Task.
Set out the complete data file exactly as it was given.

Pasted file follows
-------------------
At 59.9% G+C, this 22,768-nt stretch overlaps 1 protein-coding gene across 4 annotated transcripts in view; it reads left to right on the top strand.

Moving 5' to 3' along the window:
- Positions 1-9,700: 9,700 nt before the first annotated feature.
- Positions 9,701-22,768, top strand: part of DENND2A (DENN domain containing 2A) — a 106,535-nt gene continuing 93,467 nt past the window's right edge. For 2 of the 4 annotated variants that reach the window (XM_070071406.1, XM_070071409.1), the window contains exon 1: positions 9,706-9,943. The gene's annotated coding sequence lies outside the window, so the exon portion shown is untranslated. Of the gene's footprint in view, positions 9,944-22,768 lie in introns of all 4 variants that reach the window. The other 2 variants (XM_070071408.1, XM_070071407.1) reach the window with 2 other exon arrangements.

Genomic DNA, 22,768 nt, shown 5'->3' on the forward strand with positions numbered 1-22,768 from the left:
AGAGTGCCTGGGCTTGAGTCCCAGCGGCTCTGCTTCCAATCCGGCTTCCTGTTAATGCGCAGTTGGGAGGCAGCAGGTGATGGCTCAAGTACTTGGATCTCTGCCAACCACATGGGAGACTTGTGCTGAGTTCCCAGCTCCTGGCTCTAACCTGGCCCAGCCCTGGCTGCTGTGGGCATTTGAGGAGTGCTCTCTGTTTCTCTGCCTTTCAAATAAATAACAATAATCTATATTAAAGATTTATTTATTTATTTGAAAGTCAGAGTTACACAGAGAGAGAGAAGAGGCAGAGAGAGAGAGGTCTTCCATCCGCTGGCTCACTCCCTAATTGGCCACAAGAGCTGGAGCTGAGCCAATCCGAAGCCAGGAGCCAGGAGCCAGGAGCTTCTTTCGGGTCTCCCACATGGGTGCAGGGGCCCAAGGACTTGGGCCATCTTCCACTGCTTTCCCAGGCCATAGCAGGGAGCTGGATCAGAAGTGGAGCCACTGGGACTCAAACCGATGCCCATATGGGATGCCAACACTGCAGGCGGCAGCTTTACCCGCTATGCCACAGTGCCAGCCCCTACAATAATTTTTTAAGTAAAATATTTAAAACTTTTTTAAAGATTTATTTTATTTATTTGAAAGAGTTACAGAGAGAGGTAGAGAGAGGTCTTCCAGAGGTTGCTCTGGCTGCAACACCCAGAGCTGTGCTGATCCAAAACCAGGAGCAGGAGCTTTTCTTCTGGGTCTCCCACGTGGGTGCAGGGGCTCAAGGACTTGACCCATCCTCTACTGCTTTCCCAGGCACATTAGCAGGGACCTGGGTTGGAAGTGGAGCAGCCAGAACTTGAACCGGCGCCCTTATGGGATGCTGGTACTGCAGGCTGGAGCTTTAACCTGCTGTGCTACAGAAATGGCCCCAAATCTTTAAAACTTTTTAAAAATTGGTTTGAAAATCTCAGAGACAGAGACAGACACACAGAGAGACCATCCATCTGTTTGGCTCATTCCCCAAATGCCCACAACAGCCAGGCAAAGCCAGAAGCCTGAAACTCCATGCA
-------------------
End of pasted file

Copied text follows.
At 59.9% G+C, this 22,768-nt stretch overlaps 1 protein-coding gene across 4 annotated transcripts in view; it reads left to right on the top strand.

Moving 5' to 3' along the window:
- Positions 1-9,700: 9,700 nt before the first annotated feature.
- Positions 9,701-22,768, top strand: part of DENND2A (DENN domain containing 2A) — a 106,535-nt gene continuing 93,467 nt past the window's right edge. For 2 of the 4 annotated variants that reach the window (XM_070071406.1, XM_070071409.1), the window contains exon 1: positions 9,706-9,943. The gene's annotated coding sequence lies outside the window, so the exon portion shown is untranslated. Of the gene's footprint in view, positions 9,944-22,768 lie in introns of all 4 variants that reach the window. The other 2 variants (XM_070071408.1, XM_070071407.1) reach the window with 2 other exon arrangements.

Genomic DNA, 22,768 nt, shown 5'->3' on the forward strand with positions numbered 1-22,768 from the left:
AGAGTGCCTGGGCTTGAGTCCCAGCGGCTCTGCTTCCAATCCGGCTTCCTGTTAATGCGCAGTTGGGAGGCAGCAGGTGATGGCTCAAGTACTTGGATCTCTGCCAACCACATGGGAGACTTGTGCTGAGTTCCCAGCTCCTGGCTCTAACCTGGCCCAGCCCTGGCTGCTGTGGGCATTTGAGGAGTGCTCTCTGTTTCTCTGCCTTTCAAATAAATAACAATAATCTATATTAAAGATTTATTTATTTATTTGAAAGTCAGAGTTACACAGAGAGAGAGAAGAGGCAGAGAGAGAGAGGTCTTCCATCCGCTGGCTCACTCCCTAATTGGCCACAAGAGCTGGAGCTGAGCCAATCCGAAGCCAGGAGCCAGGAGCCAGGAGCTTCTTTCGGGTCTCCCACATGGGTGCAGGGGCCCAAGGACTTGGGCCATCTTCCACTGCTTTCCCAGGCCATAGCAGGGAGCTGGATCAGAAGTGGAGCCACTGGGACTCAAACCGATGCCCATATGGGATGCCAACACTGCAGGCGGCAGCTTTACCCGCTATGCCACAGTGCCAGCCCCTACAATAATTTTTTAAGTAAAATATTTAAAACTTTTTTAAAGATTTATTTTATTTATTTGAAAGAGTTACAGAGAGAGGTAGAGAGAGGTCTTCCAGAGGTTGCTCTGGCTGCAACACCCAGAGCTGTGCTGATCCAAAACCAGGAGCAGGAGCTTTTCTTCTGGGTCTCCCACGTGGGTGCAGGGGCTCAAGGACTTGACCCATCCTCTACTGCTTTCCCAGGCACATTAGCAGGGACCTGGGTTGGAAGTGGAGCAGCCAGAACTTGAACCGGCGCCCTTATGGGATGCTGGTACTGCAGGCTGGAGCTTTAACCTGCTGTGCTACAGAAATGGCCCCAAATCTTTAAAACTTTTTAAAAATTGGTTTGAAAATCTCAGAGACAGAGACAGACACACAGAGAGACCATCCATCTGTTTGGCTCATTCCCCAAATGCCCACAACAGCCAGGCAAAGCCAGAAGCCTGAAACTCCATGCA